by unwearied diligence and care, to
merit her favor. Sho was often
visited by people in high life. One
day, Sir JameB Melton, an English?
man of great property, came to the
establishment along with a party of
ladies. Ho returned again. He
spoke with my mistress, and learnt
that I was of good family; in short,
learnt my whole history. Tho result
was, that ho sat down by my side one
day, and asked me plainly if I would
"Marry you!" cried I, in surprise.
"Sir James Melton was a mau ol
sixty, tall, pale and feeble looking.
In answer to my exclamation o?
astonishment, ho said: 'Yes, I ask ii
you will bo my wife? I nm rich,
but have no comfort-no happiness.
My relatives seem to yearn to seo me
in my grave. I have ailments which
require a degree of kindly care thai
is not to be bought from servants.
I have heard your story, and believe
you to bo one who will support
prospority as well as you have ad?
versity. I make my proposal sin?
cerely and hope that you will ngret
"At that time, Frederic," con
tinued the lady, "I loved you. ]
had seen you but once, but thal
onco was too memorable for me evei
to forge!, it, and something always
insinuated to me that wo wen
destined to pass through life togeth
er. At the bottom of my soul, ]
believed this. Yet every ono around
mo pressed me to accept of tho offei
made me, and the thought struck mi
that I might one day make yoi
wealthy. At length, my main obj ec
tion to Sir James Melton's proposa
lay in a disinclination to niaku mysel
tho instrument of vengeance in Si:
James' hands against relatives whon
he might dislike without gooc
grounds. Tho objection, whei
stated, only increased his anxiety fo:
my consent, and finally, under tin
impression that it would bo, afto:
all, carrying romance the length o
folly to reject the advantagooui
settlement offered to me, I consente<
to Sir James* proposal.
"This part of the story, Frederic
is really like a fairy tale. I, a poo
orphan, penniless, became the wif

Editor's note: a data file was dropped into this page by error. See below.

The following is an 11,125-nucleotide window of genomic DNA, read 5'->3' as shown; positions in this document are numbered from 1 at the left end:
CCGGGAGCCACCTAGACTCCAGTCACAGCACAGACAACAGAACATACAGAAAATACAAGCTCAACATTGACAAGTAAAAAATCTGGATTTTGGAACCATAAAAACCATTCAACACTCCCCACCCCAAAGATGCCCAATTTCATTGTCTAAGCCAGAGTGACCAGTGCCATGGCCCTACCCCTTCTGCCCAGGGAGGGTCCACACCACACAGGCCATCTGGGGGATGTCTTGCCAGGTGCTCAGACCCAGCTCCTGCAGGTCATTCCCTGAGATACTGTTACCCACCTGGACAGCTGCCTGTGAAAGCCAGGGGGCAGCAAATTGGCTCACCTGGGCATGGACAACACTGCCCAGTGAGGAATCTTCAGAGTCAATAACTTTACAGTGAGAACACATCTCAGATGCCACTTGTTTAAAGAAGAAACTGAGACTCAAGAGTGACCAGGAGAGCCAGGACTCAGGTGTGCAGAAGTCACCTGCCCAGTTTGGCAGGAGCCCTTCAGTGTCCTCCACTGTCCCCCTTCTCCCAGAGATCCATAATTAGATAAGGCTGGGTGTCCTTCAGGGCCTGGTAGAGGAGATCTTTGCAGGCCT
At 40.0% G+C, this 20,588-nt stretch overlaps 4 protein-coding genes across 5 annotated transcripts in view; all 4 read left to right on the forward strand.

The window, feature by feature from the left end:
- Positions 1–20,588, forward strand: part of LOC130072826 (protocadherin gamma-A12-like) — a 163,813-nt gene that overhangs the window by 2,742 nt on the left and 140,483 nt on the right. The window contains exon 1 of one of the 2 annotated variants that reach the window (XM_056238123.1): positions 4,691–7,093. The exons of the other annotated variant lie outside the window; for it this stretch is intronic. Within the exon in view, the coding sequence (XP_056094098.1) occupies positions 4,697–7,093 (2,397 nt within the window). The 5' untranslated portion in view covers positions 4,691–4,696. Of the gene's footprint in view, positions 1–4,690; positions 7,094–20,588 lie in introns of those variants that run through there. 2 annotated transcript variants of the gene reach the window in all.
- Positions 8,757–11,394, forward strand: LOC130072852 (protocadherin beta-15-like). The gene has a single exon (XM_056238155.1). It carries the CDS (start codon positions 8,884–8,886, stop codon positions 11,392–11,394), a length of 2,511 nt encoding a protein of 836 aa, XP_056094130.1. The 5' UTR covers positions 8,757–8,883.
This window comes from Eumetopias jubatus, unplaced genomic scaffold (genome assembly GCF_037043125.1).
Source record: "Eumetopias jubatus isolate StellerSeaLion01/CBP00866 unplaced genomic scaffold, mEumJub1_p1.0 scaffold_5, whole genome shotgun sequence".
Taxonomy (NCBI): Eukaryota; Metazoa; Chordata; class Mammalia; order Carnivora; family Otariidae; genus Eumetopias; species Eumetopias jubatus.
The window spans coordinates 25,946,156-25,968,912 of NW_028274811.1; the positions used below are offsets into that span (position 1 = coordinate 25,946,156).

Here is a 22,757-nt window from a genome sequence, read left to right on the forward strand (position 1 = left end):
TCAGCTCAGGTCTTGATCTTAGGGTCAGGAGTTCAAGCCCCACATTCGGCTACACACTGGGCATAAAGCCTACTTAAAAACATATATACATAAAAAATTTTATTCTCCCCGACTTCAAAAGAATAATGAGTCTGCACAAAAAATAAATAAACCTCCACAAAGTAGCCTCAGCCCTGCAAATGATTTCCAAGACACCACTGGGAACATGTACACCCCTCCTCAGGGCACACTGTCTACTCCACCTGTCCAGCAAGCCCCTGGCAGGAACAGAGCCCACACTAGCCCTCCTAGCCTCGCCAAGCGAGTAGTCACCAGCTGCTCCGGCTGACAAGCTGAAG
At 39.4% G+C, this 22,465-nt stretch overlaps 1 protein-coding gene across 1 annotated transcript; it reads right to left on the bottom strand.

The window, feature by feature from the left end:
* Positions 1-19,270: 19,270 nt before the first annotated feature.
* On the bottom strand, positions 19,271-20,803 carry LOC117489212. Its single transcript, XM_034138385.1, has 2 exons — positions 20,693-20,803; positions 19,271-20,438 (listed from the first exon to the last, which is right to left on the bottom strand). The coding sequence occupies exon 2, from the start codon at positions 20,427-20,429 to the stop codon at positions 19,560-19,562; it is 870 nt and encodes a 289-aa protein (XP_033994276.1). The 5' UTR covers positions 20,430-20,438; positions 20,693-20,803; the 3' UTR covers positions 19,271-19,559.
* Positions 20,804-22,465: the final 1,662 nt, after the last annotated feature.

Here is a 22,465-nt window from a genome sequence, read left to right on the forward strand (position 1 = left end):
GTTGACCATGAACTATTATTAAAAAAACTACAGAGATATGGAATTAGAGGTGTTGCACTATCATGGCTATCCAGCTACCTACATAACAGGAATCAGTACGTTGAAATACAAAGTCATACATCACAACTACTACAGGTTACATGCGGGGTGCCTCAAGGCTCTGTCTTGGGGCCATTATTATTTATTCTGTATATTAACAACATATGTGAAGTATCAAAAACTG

of one of the riohest baronets o
England. Dressed in silks, an<
sparkling with jewels, I could no\
pass, in my carriage, through th
very streets, where, a fow month
before, I had stood, in tho rain an?
"Happy Sir James!" cried M. di
la Tour, at this part of tho story
"he could prove his lovo by enrich
"He was happy," resumed th
lady. "Our marriage, so strangely
assorted, proved much more conduc
ive, it is probable, to his own com
fort than if he had wedded one witl
whom all the parade of settlement, o
pin money, would have been neces
"Never, I believe, did ho for a
instant repent of our union. I, oi
my part, conceived myself bound t
do my best for the solace of his dc
dining years; and he, on his pari
thought it incumbent on him to prc
vide for my future welfare. He diec
leaving me a large part of his snl
stance-as much, indeed, as I coul
prevail upon myself to accept,
was now a widow, and from the hon
to which I became BO, I vowed neve
again to give my hand to man excei
to him who had succored me in m
hour of distress, and whose remen
branco had ever been preserved i
the recess of my heart. But how 1
discover that man? Ah, unconscioi
ingrate! to make no endeavor to con
in tho way of one who sought to lo\
and enrich you! I knew not yoi
name. In vain I looked for you ?
balls, assomblies and theatre?, Yo
went not there. Ah, how I longc
to meet you!"
As tho lady spoke, sho stole fro
her neck a riband, to which wi
attached a piece of a hundrod sou